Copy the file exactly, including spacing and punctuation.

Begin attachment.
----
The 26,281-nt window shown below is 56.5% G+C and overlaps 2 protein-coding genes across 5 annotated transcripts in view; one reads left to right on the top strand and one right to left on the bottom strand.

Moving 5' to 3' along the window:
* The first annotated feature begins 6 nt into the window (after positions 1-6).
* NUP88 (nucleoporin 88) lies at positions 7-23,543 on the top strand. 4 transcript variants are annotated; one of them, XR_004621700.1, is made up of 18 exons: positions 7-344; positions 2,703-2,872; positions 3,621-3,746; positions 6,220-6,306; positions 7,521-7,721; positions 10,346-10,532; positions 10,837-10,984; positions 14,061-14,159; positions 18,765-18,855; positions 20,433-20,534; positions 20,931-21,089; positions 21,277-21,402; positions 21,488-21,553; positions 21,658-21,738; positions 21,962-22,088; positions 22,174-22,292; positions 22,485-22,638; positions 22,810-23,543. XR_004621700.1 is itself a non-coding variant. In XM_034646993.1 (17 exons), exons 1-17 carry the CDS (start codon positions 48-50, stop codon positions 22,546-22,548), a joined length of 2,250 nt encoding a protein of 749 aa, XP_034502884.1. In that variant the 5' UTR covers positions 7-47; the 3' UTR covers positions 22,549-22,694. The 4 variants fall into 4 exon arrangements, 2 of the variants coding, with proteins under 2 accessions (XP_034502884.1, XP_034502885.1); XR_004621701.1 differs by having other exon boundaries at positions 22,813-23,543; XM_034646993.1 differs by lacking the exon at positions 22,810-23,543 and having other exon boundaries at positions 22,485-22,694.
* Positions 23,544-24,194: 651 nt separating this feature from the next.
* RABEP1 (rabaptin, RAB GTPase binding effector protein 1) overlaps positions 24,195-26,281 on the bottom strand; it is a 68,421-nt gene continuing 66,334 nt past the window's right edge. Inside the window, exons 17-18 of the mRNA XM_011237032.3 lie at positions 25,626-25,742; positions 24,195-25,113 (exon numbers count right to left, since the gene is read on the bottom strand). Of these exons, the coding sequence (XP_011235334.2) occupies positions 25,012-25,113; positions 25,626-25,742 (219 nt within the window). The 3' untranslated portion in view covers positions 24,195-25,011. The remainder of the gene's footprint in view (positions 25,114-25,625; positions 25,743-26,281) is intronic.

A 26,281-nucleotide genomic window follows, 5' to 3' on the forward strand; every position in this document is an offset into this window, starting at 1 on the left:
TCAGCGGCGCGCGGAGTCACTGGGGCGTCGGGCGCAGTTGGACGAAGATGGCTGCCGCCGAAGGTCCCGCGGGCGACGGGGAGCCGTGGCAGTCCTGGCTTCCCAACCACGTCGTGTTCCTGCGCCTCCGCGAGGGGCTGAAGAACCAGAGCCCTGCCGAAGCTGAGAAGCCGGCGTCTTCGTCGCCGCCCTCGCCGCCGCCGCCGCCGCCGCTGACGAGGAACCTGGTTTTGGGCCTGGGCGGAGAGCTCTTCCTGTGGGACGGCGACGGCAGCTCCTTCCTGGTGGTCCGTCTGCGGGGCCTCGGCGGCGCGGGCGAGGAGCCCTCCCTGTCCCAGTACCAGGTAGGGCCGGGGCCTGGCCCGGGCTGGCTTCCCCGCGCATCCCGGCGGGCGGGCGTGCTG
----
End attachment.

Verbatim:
The 26,281-nt window shown below is 56.5% G+C and overlaps 2 protein-coding genes across 5 annotated transcripts in view; one reads left to right on the top strand and one right to left on the bottom strand.

Moving 5' to 3' along the window:
* The first annotated feature begins 6 nt into the window (after positions 1-6).
* NUP88 (nucleoporin 88) lies at positions 7-23,543 on the top strand. 4 transcript variants are annotated; one of them, XR_004621700.1, is made up of 18 exons: positions 7-344; positions 2,703-2,872; positions 3,621-3,746; positions 6,220-6,306; positions 7,521-7,721; positions 10,346-10,532; positions 10,837-10,984; positions 14,061-14,159; positions 18,765-18,855; positions 20,433-20,534; positions 20,931-21,089; positions 21,277-21,402; positions 21,488-21,553; positions 21,658-21,738; positions 21,962-22,088; positions 22,174-22,292; positions 22,485-22,638; positions 22,810-23,543. XR_004621700.1 is itself a non-coding variant. In XM_034646993.1 (17 exons), exons 1-17 carry the CDS (start codon positions 48-50, stop codon positions 22,546-22,548), a joined length of 2,250 nt encoding a protein of 749 aa, XP_034502884.1. In that variant the 5' UTR covers positions 7-47; the 3' UTR covers positions 22,549-22,694. The 4 variants fall into 4 exon arrangements, 2 of the variants coding, with proteins under 2 accessions (XP_034502884.1, XP_034502885.1); XR_004621701.1 differs by having other exon boundaries at positions 22,813-23,543; XM_034646993.1 differs by lacking the exon at positions 22,810-23,543 and having other exon boundaries at positions 22,485-22,694.
* Positions 23,544-24,194: 651 nt separating this feature from the next.
* RABEP1 (rabaptin, RAB GTPase binding effector protein 1) overlaps positions 24,195-26,281 on the bottom strand; it is a 68,421-nt gene continuing 66,334 nt past the window's right edge. Inside the window, exons 17-18 of the mRNA XM_011237032.3 lie at positions 25,626-25,742; positions 24,195-25,113 (exon numbers count right to left, since the gene is read on the bottom strand). Of these exons, the coding sequence (XP_011235334.2) occupies positions 25,012-25,113; positions 25,626-25,742 (219 nt within the window). The 3' untranslated portion in view covers positions 24,195-25,011. The remainder of the gene's footprint in view (positions 25,114-25,625; positions 25,743-26,281) is intronic.

A 26,281-nucleotide genomic window follows, 5' to 3' on the forward strand; every position in this document is an offset into this window, starting at 1 on the left:
TCAGCGGCGCGCGGAGTCACTGGGGCGTCGGGCGCAGTTGGACGAAGATGGCTGCCGCCGAAGGTCCCGCGGGCGACGGGGAGCCGTGGCAGTCCTGGCTTCCCAACCACGTCGTGTTCCTGCGCCTCCGCGAGGGGCTGAAGAACCAGAGCCCTGCCGAAGCTGAGAAGCCGGCGTCTTCGTCGCCGCCCTCGCCGCCGCCGCCGCCGCCGCTGACGAGGAACCTGGTTTTGGGCCTGGGCGGAGAGCTCTTCCTGTGGGACGGCGACGGCAGCTCCTTCCTGGTGGTCCGTCTGCGGGGCCTCGGCGGCGCGGGCGAGGAGCCCTCCCTGTCCCAGTACCAGGTAGGGCCGGGGCCTGGCCCGGGCTGGCTTCCCCGCGCATCCCGGCGGGCGGGCGTGCTG